The Bloomberg Aptitude Test is a standard online test that evaluates students and recent graduates for their aptitude and general knowledge to work within the business world. . “The BAT lasts two hours and is distributed into 8 sections, composed of 100 multiple choice questions written in English. The content of the test aims to put students on real job situations and make them take decisions as if they were at work. The test assesses aptitude rather than theoretical knowledge.
REGISTER FOR THIS OPPORTUNITY
All questions on the BAT evaluate aptitude rather than knowledge so you do not have to have a background in Finance in order to do well on the BAT. Questions place you into commonly encountered workplace scenarios and evaluate your ability to identify the best solution to the problem encountered.
REGISTER FOR THIS OPPORTUNITY
In the past three months over 15,000 BAT test takers have been contacted by companies to discuss employment opportunities. Companies actively recruiting BAT test takers include (but are not limited to): Deutsche Bank, European Commission, Citigroup, Kellogg Company, FTI Consulting, Macro Risk Advisors, Bank of America Merrill Lynch, AIG, Robert W. Baird, Guggenheim Partners, BP, Fitch Rating, Hamilton Lane, Pierpont Securities, and RBS.
This is a guest post from Katherine Hackett from i-to-i on how TEFL (Teaching English as a Foreign Language) can help bolster your CV.
Graduation is imminent and you’re due to leave the student bubble that you’ve been living in for the last three years. Worried about the daily grind? Scared that no-one will give you a chance to worry about the daily grind? Growing youth unemployment and expensive student loans driving the fear? Well, don’t worry because there is one graduate market crying out for employees…
With over 1 billion people learning English worldwide TEFL (Teaching English as a Foreign Language) is an increasingly popular way to spend a year or two. It’s also the sort of job that sees you spending your weekends lounging on an exotic beach or visiting ancient temples. But, how can TEFL help to boost your CV and your chances of employability back home? Here’s how:
Sadly, a good degree is no longer enough to get you a great graduate job. Nowadays, you also need to demonstrate solid work experience and transferrable skills. Working as a teacher you’ll learn a number of key employability skills:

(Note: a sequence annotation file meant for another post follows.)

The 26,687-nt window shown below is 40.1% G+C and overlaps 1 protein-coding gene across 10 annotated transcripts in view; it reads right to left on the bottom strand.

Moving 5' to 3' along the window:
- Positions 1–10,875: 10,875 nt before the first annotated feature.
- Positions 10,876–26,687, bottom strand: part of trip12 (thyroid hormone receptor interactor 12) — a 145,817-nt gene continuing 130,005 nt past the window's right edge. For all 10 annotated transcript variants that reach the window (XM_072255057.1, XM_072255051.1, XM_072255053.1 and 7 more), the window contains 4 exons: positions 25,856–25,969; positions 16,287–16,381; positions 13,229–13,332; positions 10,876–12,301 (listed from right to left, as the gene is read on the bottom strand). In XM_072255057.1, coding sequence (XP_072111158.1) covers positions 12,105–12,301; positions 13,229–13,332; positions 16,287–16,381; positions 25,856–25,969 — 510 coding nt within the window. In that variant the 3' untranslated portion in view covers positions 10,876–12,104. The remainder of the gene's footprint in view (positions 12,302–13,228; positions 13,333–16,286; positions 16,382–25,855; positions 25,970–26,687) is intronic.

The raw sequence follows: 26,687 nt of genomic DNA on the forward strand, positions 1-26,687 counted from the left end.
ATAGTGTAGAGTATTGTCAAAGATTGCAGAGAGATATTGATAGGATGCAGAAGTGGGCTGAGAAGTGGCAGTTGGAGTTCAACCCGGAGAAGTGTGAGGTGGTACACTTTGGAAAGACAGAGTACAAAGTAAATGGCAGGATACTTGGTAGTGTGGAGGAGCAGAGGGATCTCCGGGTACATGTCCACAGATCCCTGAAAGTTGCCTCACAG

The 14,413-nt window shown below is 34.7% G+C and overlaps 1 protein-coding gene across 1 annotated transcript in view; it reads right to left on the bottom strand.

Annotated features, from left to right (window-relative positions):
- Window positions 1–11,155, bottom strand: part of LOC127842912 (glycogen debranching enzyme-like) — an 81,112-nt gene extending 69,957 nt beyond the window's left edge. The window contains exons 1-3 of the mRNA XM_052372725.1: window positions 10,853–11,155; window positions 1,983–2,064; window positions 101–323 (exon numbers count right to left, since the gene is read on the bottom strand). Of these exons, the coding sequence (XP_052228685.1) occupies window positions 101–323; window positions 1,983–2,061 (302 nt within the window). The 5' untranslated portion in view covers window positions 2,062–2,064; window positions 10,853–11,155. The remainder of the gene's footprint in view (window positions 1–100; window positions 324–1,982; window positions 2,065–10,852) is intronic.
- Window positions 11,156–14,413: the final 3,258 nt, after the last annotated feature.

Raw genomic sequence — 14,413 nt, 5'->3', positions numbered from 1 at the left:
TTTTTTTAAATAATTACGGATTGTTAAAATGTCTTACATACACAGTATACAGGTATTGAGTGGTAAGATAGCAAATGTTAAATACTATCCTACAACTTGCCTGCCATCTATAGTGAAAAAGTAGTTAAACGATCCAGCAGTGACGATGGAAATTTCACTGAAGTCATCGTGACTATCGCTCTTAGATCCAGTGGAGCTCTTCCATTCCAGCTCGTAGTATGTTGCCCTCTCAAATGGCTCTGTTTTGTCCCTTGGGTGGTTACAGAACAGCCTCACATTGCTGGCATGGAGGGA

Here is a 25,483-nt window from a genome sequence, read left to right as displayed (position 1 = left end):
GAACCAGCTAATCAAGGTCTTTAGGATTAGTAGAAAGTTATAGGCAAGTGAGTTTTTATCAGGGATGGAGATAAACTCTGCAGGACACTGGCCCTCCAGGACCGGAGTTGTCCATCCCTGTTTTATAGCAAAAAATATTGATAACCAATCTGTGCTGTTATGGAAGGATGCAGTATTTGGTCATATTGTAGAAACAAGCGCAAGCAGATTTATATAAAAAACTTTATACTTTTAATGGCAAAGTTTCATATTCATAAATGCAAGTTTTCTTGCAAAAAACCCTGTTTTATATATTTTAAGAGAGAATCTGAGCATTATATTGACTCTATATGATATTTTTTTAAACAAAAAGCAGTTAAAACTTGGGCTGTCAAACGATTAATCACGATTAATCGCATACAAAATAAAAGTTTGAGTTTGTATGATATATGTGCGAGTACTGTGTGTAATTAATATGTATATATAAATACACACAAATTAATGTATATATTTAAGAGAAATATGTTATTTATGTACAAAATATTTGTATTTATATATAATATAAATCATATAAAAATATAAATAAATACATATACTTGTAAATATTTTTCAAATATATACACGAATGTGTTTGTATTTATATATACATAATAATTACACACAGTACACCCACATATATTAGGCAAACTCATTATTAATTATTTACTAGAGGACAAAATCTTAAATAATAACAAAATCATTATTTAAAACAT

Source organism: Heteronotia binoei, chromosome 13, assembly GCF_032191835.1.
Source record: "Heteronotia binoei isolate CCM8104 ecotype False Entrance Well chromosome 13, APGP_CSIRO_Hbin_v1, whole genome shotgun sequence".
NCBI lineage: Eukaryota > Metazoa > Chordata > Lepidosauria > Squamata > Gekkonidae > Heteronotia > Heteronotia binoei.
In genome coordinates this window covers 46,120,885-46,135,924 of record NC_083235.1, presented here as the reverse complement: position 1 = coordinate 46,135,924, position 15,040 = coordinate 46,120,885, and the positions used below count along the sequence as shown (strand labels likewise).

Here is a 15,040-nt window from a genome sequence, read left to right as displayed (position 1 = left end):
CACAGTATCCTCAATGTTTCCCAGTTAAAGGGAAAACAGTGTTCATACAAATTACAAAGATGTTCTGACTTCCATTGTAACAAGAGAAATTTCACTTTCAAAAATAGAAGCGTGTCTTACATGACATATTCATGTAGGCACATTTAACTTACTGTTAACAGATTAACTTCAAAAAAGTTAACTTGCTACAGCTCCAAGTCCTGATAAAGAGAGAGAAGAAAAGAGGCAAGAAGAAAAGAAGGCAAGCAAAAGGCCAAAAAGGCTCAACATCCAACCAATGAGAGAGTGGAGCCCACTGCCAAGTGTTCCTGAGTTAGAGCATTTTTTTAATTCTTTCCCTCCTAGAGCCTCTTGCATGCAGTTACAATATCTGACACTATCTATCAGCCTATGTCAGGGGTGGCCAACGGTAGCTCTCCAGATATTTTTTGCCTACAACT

Leadership- Aside from leadership, managing your class will give you the opportunity to learn empathy, coaching and goal setting.
Communication skills- Succeeding in an environment where English is the second language is clear evidence of great communication skills!
Adaptability-Working as a teacher you’ll constantly have to think on your feet. Note down a few key examples to include on your CV for when you return home.
Language Abilities- In a global (and competitive) economy, knowledge of an additional language can help set you apart. If you’re spending a year abroad then make an effort to speak the lingo. You could also pick up a language exchange partner to help you learn even quicker!
Interested in Teaching abroad after graduation? Then, check out this video of Rozel, a graduate TEFL teacher living in China!
Prospects TEFL Job description
Careers in TEFL and Teaching Abroad
TEFL / TESL Teaching options
The Manchester Graduate Recruitment Fair takes place this year on Wednesday 12th & Thursday 13th June 2013. This Fair is a must attend date for all graduates diaries. Have a read of our fantastic blog by an ex-colleague Mary MacFarlane from last year on how the fair can be beneficial to students and graduates and if you are going to attend; read up on tips to prepare for the event.
On 13 and 14 June 2012, I went to Manchester Graduate Recruitment Fair, where over 100 employers came to meet students and graduates.